our everyday life

How to Handle Hyper Kids Without Medicine

by Jennifer Zimmerman, studioD

Everyone feels hyper sometimes, but kids who are constantly hyper can have problems in school or at home. Children who are consistently hyper may be diagnosed with Attention Deficit Hyperactivity Disorder, or ADHD, a chemical imbalance in the brain that may require medication. But even children who are not diagnosed with ADHD can struggle with hyperactivity. The American Academy of Pediatrics recommends a number of techniques besides medication, such as behavior therapy and parenting techniques.

Organization and Support

Talk to your child's pediatrician. She will help you determine where your child falls on the hyperactivity spectrum and if a diagnosis of ADHD is warranted. She may also have suggestions for behavioral therapists, parenting groups and books that will help you handle your child.

Talk to your child's teacher. You'll need to discuss which behaviors are the biggest problems at school or day care so that you can work on those first. The teacher may also have suggestions about ways to help hyper children.

Create a family calendar. Hyper kids need organization and structure, suggests the American Academy of Pediatrics. A family calendar lets everyone know when meetings, classes, doctors' appointments and projects are happening.

Develop and record family routines. You'll want to create even more structure by listing your child's daily tasks, chores and responsibilities. For some hyper kids, it can be hard to remember what they're supposed to do after they put on their pajamas: brush their teeth or chase after their little brothers. Give or post lists that cover all the steps necessary for getting ready for bed, completing homework, getting ready for school and any other routines that cause challenges.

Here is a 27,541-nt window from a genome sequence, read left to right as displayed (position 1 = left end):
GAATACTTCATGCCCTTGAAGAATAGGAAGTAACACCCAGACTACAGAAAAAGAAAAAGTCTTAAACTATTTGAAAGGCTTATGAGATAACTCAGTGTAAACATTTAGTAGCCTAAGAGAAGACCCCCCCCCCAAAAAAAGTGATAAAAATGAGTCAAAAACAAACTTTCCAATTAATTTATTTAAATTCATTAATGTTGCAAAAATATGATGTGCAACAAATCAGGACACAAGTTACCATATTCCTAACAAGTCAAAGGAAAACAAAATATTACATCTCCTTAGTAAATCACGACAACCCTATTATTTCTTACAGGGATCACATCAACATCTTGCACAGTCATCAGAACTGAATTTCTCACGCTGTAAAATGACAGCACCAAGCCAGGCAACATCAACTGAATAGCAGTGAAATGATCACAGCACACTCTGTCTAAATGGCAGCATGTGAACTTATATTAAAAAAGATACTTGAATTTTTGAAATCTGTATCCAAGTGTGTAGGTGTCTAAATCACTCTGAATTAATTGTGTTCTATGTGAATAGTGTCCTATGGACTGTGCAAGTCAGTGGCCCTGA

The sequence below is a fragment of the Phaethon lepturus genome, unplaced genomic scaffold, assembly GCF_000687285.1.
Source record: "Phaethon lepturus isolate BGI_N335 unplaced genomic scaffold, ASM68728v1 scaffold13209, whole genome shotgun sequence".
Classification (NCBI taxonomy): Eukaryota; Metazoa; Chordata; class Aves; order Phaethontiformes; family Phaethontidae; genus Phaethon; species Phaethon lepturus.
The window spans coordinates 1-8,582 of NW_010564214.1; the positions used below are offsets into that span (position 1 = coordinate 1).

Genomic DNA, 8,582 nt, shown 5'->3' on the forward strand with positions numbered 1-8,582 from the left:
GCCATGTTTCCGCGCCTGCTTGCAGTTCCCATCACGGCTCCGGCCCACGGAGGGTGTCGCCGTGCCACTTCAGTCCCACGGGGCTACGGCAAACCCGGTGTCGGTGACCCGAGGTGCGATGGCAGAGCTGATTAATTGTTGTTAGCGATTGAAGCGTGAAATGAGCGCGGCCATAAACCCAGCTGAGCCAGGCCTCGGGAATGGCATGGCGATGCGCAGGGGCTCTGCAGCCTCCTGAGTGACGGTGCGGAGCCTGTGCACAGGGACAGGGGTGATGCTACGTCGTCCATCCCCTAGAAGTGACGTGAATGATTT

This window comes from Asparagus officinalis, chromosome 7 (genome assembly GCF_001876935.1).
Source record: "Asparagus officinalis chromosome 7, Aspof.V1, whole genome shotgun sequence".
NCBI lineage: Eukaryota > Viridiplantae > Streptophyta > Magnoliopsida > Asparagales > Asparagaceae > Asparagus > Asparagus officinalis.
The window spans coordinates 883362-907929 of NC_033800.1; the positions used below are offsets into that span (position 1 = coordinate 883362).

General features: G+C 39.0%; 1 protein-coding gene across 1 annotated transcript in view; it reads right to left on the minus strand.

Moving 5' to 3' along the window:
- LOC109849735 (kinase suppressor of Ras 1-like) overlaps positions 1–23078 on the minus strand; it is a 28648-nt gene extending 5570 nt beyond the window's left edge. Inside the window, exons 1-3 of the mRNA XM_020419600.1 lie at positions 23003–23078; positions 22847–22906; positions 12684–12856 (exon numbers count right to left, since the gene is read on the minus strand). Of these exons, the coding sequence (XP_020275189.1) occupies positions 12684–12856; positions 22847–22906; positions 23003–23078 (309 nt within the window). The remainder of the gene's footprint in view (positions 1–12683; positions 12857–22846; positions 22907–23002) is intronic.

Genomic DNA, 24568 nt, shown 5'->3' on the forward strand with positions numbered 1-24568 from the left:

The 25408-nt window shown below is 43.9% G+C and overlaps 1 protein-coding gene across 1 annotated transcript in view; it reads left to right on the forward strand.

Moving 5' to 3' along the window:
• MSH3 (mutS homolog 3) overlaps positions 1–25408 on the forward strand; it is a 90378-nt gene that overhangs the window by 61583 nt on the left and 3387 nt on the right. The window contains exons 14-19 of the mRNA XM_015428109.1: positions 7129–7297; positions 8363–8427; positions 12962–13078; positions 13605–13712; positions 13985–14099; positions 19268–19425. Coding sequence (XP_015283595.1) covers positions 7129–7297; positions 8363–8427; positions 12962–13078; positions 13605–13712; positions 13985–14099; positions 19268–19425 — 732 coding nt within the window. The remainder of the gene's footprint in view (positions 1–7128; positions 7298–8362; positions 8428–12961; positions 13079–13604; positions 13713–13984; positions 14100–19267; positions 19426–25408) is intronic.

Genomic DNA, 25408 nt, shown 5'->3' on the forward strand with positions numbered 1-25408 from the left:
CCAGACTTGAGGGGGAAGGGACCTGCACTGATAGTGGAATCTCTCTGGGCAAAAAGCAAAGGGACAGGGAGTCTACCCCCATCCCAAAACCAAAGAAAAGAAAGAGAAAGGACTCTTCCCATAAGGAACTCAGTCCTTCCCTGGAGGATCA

Give your child the chance to burn off energy while developing self-control. Although it may seem logical to put your hyper child in a sport that requires constant movement, such as soccer or basketball, those sports don't necessarily teach self-control, and remembering all of their rules can be overwhelming. Family Education suggests that hyper children participate in sports such as swimming, martial arts, dance, gymnastics and track and field where they can develop concentration and focus and where tasks are straightforward.

Simplification and Clarity

Adjust your living space to suit your child's needs. If your hyper child is always knocking things over, try decluttering the areas she uses. If an open area always seems to inspire her to get even more hyper, fill in that open area with comfortable furniture.

Provide clear expectations for each situation. Make sure your child looks you in the eye as you tell her what kind of behavior is expected. Be clear and concise, suggests the American Academy of Pediatrics.

Give one-step directions. Chances are good that your hyper child has gotten a lot of negative feedback on her behavior. She also might be overwhelmed by multi-step directions such as, "Put your backpack on the hook, your lunchbox on the kitchen counter, your shoes in the hall, and then run upstairs and get your dance bag." Instead, say one step at a time, and praise her as she completes each step.

Make sure consequences are simple, immediate and consistent. Hyper children are often too busy to reflect on their behavior independently, so giving a consequence even half an hour after the undesired behavior won't be as effective as doing it immediately.

Items you will need
  •  Large calendar
  •  Markers
  •  Chart paper
  •  Stickers


  • Try to focus on praising the behaviors you want to see, as opposed to correcting the behaviors that you don't want to see. In fact, the American Academy of Pediatrics suggests ignoring undesirable behaviors unless they are dangerous or completely intolerable.


  • Don't forget to try some relaxation techniques. Sometimes kids literally don't know how to settle themselves down. You can teach yours to take deep, calming breaths or to concentrate on tightening large muscle groups and then relaxing them.

About the Author

Jennifer Zimmerman is a former preschool and elementary teacher who has been writing professionally since 2007. She has written numerous articles for The Bump, Band Back Together, Prefab and other websites, and has edited scripts and reports for DWJ Television and Inversion Productions. She is a graduate of Boston University and Lewis and Clark College.

Photo Credits

  • Michael Blann/Lifesize/Getty Images